I Wish I Could Be as Openly Sad as Jeb Bush

Who has the most heart-shredding dignity in the face of heartbreak? Did you say Adele? You are wrong. It's Barbara Bush's fourth favorite-son.

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Feb 9 2016, 5:02pm

via Getty Images

God, I wish I could walk around in my pajamas, mascara running, and a voice hoarse from wailing into the void, just as Jeb Bush is doing every time he's forced to talk about his shit-show campaign.

Over the weekend, Jeb Bush, a human Eeyore, appeared on CNN and ABC with his mother, the venerable Barbara Bush, to nudge his national polling numbers pass the 4 percent mark. When asked why her third, possibly fourth, favorite son should be president, all the white haired matriarch could muster was: "Of all the people running, he seems to be the one who could solve the problems." She's known Jeb literally his entire life and she can only speak to how he "seems".

Cut away to Jeb's face, cast in a permanent melancholy, like the way everyone gets on Downton Abbey when they talk about World War I.

Look at those eyes, they're sinkholes of need. He just wants to be somebody's favorite. "I'm different," he says later in the same interview. "People understand that. My life experience is different from that of George, certainly different from my dad, the greatest man alive. It's not better or worse, it's different." He's explaining to the interviewer why he deserves to be in the race, but the sentiment could equally be about why he deserves to be in the family. "Mom. I matter too!"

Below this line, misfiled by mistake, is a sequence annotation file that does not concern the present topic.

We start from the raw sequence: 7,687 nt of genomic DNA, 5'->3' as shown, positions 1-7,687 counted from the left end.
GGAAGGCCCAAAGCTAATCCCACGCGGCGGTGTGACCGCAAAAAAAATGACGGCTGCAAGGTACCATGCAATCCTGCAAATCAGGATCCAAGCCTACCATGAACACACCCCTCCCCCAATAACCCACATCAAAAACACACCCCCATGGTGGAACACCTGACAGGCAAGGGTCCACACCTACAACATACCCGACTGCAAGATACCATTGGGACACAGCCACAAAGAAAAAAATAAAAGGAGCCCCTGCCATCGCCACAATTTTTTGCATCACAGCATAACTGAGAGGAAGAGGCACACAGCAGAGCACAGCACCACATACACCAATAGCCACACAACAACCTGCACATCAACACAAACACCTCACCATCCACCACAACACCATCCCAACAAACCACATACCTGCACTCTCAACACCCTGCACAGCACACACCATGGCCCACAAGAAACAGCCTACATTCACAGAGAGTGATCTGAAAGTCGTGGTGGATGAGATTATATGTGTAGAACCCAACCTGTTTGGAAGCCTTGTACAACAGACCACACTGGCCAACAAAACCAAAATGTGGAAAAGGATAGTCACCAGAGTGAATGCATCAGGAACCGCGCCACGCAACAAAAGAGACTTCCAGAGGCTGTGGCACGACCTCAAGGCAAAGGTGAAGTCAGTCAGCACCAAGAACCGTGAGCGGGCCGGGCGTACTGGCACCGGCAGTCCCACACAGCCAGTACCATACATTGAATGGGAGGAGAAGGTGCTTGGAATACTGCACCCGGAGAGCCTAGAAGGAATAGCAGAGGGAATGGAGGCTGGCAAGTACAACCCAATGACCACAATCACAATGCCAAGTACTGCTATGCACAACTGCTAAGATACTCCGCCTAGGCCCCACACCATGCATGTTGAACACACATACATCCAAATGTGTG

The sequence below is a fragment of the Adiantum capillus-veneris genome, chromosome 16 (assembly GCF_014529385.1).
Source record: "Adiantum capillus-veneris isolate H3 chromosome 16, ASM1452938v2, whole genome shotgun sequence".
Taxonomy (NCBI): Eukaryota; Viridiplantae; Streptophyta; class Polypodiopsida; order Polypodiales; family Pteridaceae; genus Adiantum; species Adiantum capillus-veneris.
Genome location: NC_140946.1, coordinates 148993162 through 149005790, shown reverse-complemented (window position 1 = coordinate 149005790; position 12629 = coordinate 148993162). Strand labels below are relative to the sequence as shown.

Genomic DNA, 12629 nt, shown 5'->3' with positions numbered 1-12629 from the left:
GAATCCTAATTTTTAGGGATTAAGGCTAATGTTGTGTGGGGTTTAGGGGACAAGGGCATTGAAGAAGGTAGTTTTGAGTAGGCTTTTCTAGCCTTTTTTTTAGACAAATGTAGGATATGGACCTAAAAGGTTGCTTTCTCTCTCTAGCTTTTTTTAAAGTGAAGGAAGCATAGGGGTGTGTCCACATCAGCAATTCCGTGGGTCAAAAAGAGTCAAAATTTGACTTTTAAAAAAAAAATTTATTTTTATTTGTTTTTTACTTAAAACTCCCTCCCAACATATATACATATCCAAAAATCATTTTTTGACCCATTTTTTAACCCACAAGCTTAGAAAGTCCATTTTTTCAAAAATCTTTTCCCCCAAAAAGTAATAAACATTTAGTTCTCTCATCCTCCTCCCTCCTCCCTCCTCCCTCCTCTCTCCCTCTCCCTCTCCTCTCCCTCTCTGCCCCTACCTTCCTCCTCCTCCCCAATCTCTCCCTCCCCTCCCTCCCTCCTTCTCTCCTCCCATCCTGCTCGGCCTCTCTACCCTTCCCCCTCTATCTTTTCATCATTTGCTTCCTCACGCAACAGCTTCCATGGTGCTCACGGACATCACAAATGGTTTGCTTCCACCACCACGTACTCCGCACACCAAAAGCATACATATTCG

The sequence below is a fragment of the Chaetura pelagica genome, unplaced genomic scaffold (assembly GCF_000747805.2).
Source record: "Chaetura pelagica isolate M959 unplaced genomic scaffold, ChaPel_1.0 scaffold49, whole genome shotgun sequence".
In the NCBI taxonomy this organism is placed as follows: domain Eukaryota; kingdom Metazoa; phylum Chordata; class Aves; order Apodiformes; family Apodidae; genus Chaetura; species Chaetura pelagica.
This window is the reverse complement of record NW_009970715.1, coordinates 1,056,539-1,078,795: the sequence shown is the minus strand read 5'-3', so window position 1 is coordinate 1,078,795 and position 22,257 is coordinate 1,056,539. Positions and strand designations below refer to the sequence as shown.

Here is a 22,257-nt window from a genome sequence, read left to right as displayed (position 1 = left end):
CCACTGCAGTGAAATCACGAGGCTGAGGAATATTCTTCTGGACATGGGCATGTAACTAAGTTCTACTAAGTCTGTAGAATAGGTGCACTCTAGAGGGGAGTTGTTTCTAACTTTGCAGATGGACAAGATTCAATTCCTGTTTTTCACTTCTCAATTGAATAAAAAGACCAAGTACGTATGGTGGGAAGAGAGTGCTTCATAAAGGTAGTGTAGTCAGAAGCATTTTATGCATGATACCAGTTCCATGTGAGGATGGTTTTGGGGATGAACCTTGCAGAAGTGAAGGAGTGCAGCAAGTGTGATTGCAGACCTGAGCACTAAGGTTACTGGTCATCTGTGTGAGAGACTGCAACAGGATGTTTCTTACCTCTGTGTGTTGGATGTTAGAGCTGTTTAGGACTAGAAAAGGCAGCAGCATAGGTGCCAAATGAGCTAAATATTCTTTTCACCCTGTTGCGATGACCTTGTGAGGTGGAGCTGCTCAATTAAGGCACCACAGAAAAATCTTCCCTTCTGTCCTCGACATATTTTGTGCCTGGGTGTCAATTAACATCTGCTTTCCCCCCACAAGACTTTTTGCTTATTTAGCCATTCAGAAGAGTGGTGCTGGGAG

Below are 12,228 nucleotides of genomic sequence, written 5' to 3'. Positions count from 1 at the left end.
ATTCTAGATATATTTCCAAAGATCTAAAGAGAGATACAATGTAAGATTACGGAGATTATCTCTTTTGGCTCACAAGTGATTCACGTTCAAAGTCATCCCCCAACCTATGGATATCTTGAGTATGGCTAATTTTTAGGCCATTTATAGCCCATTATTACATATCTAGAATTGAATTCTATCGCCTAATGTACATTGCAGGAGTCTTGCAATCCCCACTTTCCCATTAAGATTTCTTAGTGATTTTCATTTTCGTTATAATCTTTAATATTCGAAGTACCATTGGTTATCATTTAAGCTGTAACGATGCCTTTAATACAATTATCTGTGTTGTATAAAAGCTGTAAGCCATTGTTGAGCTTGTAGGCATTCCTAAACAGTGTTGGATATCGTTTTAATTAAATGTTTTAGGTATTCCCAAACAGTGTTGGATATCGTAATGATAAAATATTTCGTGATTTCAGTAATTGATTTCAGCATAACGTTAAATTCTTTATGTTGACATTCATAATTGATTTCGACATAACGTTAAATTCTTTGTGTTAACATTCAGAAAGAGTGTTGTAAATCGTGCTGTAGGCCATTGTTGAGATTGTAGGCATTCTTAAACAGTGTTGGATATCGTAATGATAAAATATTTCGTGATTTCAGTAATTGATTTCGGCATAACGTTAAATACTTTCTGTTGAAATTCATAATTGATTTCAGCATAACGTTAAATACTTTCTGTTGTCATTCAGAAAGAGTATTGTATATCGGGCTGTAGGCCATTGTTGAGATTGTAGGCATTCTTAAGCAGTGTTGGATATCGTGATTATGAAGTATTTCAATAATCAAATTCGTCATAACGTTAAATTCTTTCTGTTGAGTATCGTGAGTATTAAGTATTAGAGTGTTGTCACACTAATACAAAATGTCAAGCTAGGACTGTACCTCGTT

Incidentally, he's wearing the same sweater he was accused of wearing four days in a row. My sadness clothes are bike shorts from H&M with little pineapples on them, but the principle is the same.

Right before the Iowa primaries, Jeb was asked if he could still surprise the media in Iowa, he responded, "Yes, since the expectations are so low." How do I capture that honesty? That lack of attention to self-presentation? I want to bottle Jeb Bush's disappointment, turn it into a perfume, and wear it to funerals.

Have you seen the video of him hugging the one person who voted for him in Iowa?

Look at the vulnerability on his face. It's not just that he's sad, it's that we can see how happy he'd be if one person maybe voted for him. Haven't we all been Jeb at some point? Craving the approval and affection we're never going to get?

How do I capture that honesty? That lack of attention to self-presentation? I want to bottle Jeb Bush's disappointment, turn it into a perfume, and wear it to funerals.

Bearing witness to someone else's tragedy has an air of sacrament about it. It's why we watch tearjerkers at sleepovers, why in ancient Greece the tragic play was a sacred ritual. It was a shared catharsis that unified the group as a whole. When we share a sadness, our individual identities are broken down and we mix together in one communal soup of despair.